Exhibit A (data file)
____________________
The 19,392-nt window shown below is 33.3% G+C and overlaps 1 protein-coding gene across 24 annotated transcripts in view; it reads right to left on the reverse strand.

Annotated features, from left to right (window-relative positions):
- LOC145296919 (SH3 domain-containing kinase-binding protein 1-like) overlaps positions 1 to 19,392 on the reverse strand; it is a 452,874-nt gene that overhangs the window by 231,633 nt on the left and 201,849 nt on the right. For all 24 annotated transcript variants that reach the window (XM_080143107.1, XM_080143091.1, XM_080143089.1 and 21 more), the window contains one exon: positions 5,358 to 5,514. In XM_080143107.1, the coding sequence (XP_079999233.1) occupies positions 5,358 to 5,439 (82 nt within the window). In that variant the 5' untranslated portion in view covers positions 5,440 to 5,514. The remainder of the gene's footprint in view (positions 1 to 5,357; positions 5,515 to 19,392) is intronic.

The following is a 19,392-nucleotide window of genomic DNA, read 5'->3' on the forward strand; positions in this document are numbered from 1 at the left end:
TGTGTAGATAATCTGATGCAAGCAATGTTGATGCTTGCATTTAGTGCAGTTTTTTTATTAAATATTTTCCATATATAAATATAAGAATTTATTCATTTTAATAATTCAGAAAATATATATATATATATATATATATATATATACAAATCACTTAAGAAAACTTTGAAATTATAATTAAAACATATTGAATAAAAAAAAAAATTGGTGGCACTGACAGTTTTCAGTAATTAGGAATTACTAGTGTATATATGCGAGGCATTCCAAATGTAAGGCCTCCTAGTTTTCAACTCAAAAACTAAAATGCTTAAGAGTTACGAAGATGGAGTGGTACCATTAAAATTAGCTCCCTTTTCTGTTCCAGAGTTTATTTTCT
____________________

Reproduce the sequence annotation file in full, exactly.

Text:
The 19,392-nt window shown below is 33.3% G+C and overlaps 1 protein-coding gene across 24 annotated transcripts in view; it reads right to left on the reverse strand.

Annotated features, from left to right (window-relative positions):
- LOC145296919 (SH3 domain-containing kinase-binding protein 1-like) overlaps positions 1 to 19,392 on the reverse strand; it is a 452,874-nt gene that overhangs the window by 231,633 nt on the left and 201,849 nt on the right. For all 24 annotated transcript variants that reach the window (XM_080143107.1, XM_080143091.1, XM_080143089.1 and 21 more), the window contains one exon: positions 5,358 to 5,514. In XM_080143107.1, the coding sequence (XP_079999233.1) occupies positions 5,358 to 5,439 (82 nt within the window). In that variant the 5' untranslated portion in view covers positions 5,440 to 5,514. The remainder of the gene's footprint in view (positions 1 to 5,357; positions 5,515 to 19,392) is intronic.

The following is a 19,392-nucleotide window of genomic DNA, read 5'->3' on the forward strand; positions in this document are numbered from 1 at the left end:
TGTGTAGATAATCTGATGCAAGCAATGTTGATGCTTGCATTTAGTGCAGTTTTTTTATTAAATATTTTCCATATATAAATATAAGAATTTATTCATTTTAATAATTCAGAAAATATATATATATATATATATATATATATATACAAATCACTTAAGAAAACTTTGAAATTATAATTAAAACATATTGAATAAAAAAAAAAATTGGTGGCACTGACAGTTTTCAGTAATTAGGAATTACTAGTGTATATATGCGAGGCATTCCAAATGTAAGGCCTCCTAGTTTTCAACTCAAAAACTAAAATGCTTAAGAGTTACGAAGATGGAGTGGTACCATTAAAATTAGCTCCCTTTTCTGTTCCAGAGTTTATTTTCT